Atlantic Sail & Charter

Your newest nabe is right on the water, so naturally there are boating and sailing excursions right at your fingertips. The best of the bunch is the Atlantic Sail & Charter, which features their jewel “The Ventura.” For around $70 you will have the most romantic and/or relaxing experience. There's nothing like taking in the city skyline from the New York harbor and sailing around the Statue of Liberty



There are two reasons you decide to end your night at Blacktail. The first is that this is a Cuban-themed, speakeasy-style cocktail bar. The second is that the owners are the same ones behind the nearby Dead Rabbit, which is considered the best bar in the world. Located in the heart of Battery Park Promenade, the bar's ambiance reflects what an American bar would have been like in Havana during the prohibition. The centerpiece of the bar is a reproduction of the 1847 John Vanderlyn painting “Landing of Columbus." The drinks, of course, are ridiculously good. The best is the Mazagran (Guyanese rum, Brandy de Jerez, Italian amaro, green chartreuse, lime, coffee, pecan, and finished with smoked black peppercorn).

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North End Grill

Dinner is always a hard decision in NYC, but when you hear the name Danny Meyer you know you can’t ignore the venue. Meyer, the Shake Shack king and genius behind Eleven Madison Park, also owns the popular North End Grill. The restaurant showcases rustic, elemental French-inspired food. There’s a touch of smoky flavor from the eatery's wood-burning grills and mesquite charcoal that turns the food into a unique sensory experience. The place serves some incredible dishes like asparagus tart with guacamole and peas. There’s also the “British Cut” double lamb chop with flageolet beans. Even the side dishes have personality: duck fat fries and potato aligot with roasted garlic are a must-taste.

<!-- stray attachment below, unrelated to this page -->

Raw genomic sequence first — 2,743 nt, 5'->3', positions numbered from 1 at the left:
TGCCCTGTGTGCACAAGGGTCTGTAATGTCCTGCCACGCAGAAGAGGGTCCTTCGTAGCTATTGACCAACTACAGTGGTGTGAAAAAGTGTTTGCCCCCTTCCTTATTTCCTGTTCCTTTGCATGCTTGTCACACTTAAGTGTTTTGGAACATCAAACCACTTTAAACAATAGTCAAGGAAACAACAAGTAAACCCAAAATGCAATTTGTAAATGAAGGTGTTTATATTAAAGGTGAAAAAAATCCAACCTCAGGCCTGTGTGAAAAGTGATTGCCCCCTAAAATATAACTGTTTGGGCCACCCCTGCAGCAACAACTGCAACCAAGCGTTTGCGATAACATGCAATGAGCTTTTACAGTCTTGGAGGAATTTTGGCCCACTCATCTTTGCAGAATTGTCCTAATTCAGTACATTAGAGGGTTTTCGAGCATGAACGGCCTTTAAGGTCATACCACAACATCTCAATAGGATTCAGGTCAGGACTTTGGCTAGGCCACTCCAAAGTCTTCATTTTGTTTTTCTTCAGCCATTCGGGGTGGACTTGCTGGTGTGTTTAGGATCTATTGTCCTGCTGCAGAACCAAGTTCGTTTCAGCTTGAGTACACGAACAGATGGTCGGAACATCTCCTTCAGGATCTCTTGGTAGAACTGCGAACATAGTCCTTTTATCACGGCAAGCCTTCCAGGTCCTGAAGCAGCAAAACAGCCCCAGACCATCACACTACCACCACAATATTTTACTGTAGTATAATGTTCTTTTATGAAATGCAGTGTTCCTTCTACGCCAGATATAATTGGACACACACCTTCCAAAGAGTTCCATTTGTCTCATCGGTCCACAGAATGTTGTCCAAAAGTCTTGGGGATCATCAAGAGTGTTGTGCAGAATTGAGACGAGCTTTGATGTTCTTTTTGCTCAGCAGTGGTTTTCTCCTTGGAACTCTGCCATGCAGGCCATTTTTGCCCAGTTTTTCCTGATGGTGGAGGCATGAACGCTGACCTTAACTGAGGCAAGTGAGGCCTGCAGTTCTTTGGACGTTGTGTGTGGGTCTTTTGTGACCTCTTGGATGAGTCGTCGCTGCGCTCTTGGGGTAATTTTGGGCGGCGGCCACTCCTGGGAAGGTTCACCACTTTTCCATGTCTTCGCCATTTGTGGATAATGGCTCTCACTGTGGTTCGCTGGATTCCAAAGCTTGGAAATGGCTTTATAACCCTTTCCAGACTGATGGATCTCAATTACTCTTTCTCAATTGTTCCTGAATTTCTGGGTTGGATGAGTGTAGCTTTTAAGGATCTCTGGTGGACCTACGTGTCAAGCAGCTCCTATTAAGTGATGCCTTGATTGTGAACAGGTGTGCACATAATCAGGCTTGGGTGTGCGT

The Black Hound

The biggest selling point for having a drink or two at The Black Hound is in its inspiration. The owners, formerly of Death & Co in the Standard Hotel, used literature as their muse. Most of the drinks are named after famed literary authors. Gitanilla, for example (named after Cervantes) is a spicy margarita. There are drinks named after Ralph Waldo Emerson, Oscar Wilde, and Hunter S. Thompson.

Words by Arte Vincent

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Erik Serras
Erik Serras
Principal Broker
Residential Division
Office: 718.840.2757